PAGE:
Remember how we all thought we were fat in high school? If not fat, we didn’t like our hair/skin/clothes or the junky car our parents made us drive. Last night I found pictures from my sophomore year. Instead of wrinkles, my face had freckles. Instead of stretch marks and cellulite, I had muscles and a tan. I wanted to reach into the picture and shake my 15-year-old self, screaming, What is your problem? Be happy with what you have!
Then this morning in the backyard, I yelled that exact thing to my three-year-old. He wanted the toys that my one-year-old was playing with. Toys he hasn’t played with in months suddenly appeal to him when in his brother’s hands. It’s a familiar scene: three-year-old notices one-year-old playing with old toy. Three-year-old decides the toy he has isn’t good enough. Three-year-old takes old toy from one-year-old and one-year-old cries. This is when I jump in, exasperated, “Lennon! You already have a cool toy. Why do you need his? Be happy with what you have!”
Isn’t it funny how we tell our 15-year-old self or our three-year-old son to do something that we struggle with ourselves?
When my dad was in his early forties, his life was full. He worked for the U.S. Government as a Chemical Engineer. In fact, he was distinguished by the U.S. Department of Defense for being recognized as a leading expert in Nuclear, Biological, and Chemical Warfare Defense. He had a comfortable salary, a new house, and a nice car. I remember my parents had just paid off their student loans and finally money wasn’t quite as tight. Then he got sick. He collapsed from a heart attack in LAX one morning and life changed. Instead of playing tennis, he was on dialysis. The career he had built was too high-stress and no longer an option.
About a year after his initial heart attack, he started applying for other jobs. In secret, I wondered why he bothered; he couldn’t drive and was still somewhat handicapped. A job opportunity soon appeared and he began working at a call center for JCPenney. He took the bus or local transit to get to and from work. When that job ended he worked from home for an insurance company, calling businesses all day to create new leads. Throughout the 13 years he was sick, he worked between two kidney transplants, thrice weekly dialysis, multiple surgeries, and spontaneous visits to the emergency room. During those 13 years I never once heard him complain.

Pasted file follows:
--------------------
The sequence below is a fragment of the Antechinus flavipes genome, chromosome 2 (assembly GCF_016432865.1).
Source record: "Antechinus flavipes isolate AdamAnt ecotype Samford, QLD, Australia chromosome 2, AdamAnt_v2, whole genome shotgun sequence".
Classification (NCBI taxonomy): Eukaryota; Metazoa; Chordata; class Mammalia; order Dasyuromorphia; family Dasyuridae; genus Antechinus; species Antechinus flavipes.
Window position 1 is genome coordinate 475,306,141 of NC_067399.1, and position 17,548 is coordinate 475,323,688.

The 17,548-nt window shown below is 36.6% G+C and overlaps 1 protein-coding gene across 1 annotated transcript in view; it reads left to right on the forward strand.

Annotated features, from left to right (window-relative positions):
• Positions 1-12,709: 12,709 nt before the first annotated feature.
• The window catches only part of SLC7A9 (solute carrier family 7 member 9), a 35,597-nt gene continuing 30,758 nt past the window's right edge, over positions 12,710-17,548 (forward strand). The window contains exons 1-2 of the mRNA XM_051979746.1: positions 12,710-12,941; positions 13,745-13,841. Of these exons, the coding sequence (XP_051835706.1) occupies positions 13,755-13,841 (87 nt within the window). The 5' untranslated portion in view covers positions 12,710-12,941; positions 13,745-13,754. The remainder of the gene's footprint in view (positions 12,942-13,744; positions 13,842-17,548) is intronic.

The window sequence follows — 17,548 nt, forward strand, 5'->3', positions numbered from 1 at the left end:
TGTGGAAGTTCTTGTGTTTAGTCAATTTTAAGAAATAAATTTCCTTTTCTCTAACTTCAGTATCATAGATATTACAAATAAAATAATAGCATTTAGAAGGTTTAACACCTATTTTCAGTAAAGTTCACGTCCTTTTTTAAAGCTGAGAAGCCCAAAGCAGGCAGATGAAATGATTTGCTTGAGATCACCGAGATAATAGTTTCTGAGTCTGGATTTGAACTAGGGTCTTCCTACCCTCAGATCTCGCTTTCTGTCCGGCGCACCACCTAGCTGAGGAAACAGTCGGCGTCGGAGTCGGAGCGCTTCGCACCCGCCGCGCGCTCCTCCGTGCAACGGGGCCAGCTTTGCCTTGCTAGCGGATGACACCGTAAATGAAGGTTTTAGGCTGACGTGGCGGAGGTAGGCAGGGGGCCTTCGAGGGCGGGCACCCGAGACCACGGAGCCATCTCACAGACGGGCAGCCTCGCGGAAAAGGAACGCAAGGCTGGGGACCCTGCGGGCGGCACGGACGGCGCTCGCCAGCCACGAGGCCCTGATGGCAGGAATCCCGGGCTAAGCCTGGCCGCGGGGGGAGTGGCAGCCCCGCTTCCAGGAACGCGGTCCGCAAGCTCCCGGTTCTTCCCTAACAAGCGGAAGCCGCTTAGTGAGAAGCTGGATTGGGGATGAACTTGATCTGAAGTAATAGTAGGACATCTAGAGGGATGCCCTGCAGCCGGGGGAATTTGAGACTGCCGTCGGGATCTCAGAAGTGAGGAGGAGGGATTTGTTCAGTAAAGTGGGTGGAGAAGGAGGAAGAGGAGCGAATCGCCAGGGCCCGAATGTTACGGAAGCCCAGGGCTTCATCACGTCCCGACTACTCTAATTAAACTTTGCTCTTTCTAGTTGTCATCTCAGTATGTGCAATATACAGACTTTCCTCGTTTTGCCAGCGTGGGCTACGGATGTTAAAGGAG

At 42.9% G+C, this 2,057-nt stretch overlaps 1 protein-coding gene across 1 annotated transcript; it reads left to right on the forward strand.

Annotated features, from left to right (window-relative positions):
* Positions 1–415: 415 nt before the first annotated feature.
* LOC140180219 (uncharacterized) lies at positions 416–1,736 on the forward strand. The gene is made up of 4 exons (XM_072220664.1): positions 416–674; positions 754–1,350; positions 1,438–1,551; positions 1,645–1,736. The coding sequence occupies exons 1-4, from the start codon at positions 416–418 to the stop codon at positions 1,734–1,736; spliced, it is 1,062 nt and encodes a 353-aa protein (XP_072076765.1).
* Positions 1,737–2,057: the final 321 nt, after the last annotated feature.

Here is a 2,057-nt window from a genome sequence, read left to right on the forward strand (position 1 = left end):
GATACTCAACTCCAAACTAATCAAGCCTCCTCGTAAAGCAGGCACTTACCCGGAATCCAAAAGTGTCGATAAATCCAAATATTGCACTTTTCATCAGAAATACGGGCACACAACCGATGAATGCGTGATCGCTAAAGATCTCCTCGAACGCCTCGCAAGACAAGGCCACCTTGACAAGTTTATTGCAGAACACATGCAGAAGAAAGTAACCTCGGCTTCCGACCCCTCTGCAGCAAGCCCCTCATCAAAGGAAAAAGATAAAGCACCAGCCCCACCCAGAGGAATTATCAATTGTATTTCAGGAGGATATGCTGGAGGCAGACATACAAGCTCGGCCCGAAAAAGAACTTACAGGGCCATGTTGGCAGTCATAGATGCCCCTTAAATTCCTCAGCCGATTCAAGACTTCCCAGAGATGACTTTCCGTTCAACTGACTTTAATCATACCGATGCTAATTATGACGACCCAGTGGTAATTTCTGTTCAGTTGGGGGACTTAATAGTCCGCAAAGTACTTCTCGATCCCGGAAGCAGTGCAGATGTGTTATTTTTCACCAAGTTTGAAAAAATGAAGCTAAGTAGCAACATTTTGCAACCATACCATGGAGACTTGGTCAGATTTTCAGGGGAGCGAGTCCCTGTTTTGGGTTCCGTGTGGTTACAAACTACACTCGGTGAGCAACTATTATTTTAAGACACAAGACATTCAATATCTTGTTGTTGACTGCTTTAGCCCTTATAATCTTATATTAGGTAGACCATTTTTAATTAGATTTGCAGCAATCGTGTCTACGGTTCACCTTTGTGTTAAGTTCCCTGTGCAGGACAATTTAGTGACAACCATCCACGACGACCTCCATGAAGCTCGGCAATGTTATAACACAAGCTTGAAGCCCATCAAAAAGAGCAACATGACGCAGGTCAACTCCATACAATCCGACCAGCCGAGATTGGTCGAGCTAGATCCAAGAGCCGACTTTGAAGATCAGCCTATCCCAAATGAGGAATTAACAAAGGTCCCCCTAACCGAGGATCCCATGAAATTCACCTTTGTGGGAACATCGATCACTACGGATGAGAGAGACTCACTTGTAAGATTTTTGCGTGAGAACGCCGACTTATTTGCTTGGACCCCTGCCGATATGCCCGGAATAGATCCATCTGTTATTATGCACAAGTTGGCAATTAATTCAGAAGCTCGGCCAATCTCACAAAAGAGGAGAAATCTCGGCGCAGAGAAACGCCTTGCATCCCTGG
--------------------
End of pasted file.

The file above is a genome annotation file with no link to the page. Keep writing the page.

I remember asking him if he hated working in places where he was grossly overqualified. His response was, “I’m just glad to be alive.” When he passed away in May, I found a lot of solace knowing my dad was always happy with what he had. Even though what he had was awful sometimes. Even though one day he had it all and the next day everything changed. When he was an engineer, he was happy to be an engineer. When he made calls for an insurance company, he was happy to be making calls. Even when he was in the hospital for days or weeks, I remember him telling me the food was pretty good.
I think of him a lot, especially during hard days. You know those days when you assume it’s probably dinner time then you look at the clock and it’s only 3 pm? I wonder how he didn’t waste time wishing his situation away. His days were not spent in self-pity. Thank goodness he didn’t get caught up in comparing his life to others’ or measuring his problems to others’. Unlike my three-year-old, he was happy with the toy he was playing with. I want that, too.
I want to feel content even when my house is a mess. I want to feel grateful for the roof over my head and the food in my fridge (even if all we have right now is mustard, eggs and a few tortillas). My husband works long hours, but instead of feeling lonely or overwhelmed, I want to be happy he has a job. I want to feel joy with or without money in my bank account. When I miss my dad, I want to remember the full life he led and the joy he found during his darkest days.
And finally, even as I type this, my soft belly hangs over my jeans (pajama pants) and the skin under my arms is not as firm as it used to be (it hangs). However, I am healthy and alive, and that awesome belly is the reason I have two sleeping boys in the next room. Happy with what I have.
QUESTION: When was the last time you offered thanks for all you have?
CHALLENGE: The next time you find yourself complaining about your situation, your children, your body, your house, your work, etc., consider how you can be happy with what you have.